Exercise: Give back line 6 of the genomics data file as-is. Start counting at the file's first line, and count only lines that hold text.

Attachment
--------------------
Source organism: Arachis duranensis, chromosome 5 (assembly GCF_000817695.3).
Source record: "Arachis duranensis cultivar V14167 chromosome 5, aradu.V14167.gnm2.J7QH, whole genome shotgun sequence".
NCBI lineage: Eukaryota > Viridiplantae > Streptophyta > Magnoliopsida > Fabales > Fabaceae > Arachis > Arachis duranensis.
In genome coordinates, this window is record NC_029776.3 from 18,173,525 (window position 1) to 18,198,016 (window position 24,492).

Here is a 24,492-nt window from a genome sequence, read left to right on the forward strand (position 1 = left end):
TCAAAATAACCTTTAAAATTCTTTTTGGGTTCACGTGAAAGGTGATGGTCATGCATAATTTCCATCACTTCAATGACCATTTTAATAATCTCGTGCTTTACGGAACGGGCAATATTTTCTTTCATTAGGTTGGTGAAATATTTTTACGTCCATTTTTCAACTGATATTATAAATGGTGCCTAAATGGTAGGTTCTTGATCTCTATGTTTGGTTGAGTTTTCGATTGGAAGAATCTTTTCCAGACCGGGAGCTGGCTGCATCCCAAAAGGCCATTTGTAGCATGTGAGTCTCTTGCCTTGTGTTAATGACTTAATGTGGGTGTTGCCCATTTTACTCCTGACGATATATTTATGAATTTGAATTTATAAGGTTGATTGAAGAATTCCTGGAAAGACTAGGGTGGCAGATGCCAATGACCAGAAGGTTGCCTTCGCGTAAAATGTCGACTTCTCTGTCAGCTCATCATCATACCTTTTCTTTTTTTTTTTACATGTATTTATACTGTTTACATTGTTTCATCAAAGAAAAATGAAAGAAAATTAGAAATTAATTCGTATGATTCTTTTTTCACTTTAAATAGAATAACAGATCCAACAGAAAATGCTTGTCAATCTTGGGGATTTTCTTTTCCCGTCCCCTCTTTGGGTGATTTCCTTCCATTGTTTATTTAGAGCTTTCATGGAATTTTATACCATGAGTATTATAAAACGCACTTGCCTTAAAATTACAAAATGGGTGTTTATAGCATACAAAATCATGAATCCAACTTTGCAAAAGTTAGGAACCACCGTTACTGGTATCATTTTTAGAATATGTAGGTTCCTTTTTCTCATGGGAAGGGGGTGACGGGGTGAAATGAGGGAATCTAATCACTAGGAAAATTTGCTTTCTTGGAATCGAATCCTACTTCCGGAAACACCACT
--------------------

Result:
TCAAAATAACCTTTAAAATTCTTTTTGGGTTCACGTGAAAGGTGATGGTCATGCATAATTTCCATCACTTCAATGACCATTTTAATAATCTCGTGCTTTACGGAACGGGCAATATTTTCTTTCATTAGGTTGGTGAAATATTTTTACGTCCATTTTTCAACTGATATTATAAATGGTGCCTAAATGGTAGGTTCTTGATCTCTATGTTTGGTTGAGTTTTCGATTGGAAGAATCTTTTCCAGACCGGGAGCTGGCTGCATCCCAAAAGGCCATTTGTAGCATGTGAGTCTCTTGCCTTGTGTTAATGACTTAATGTGGGTGTTGCCCATTTTACTCCTGACGATATATTTATGAATTTGAATTTATAAGGTTGATTGAAGAATTCCTGGAAAGACTAGGGTGGCAGATGCCAATGACCAGAAGGTTGCCTTCGCGTAAAATGTCGACTTCTCTGTCAGCTCATCATCATACCTTTTCTTTTTTTTTTTACATGTATTTATACTGTTTACATTGTTTCATCAAAGAAAAATGAAAGAAAATTAGAAATTAATTCGTATGATTCTTTTTTCACTTTAAATAGAATAACAGATCCAACAGAAAATGCTTGTCAATCTTGGGGATTTTCTTTTCCCGTCCCCTCTTTGGGTGATTTCCTTCCATTGTTTATTTAGAGCTTTCATGGAATTTTATACCATGAGTATTATAAAACGCACTTGCCTTAAAATTACAAAATGGGTGTTTATAGCATACAAAATCATGAATCCAACTTTGCAAAAGTTAGGAACCACCGTTACTGGTATCATTTTTAGAATATGTAGGTTCCTTTTTCTCATGGGAAGGGGGTGACGGGGTGAAATGAGGGAATCTAATCACTAGGAAAATTTGCTTTCTTGGAATCGAATCCTACTTCCGGAAACACCACT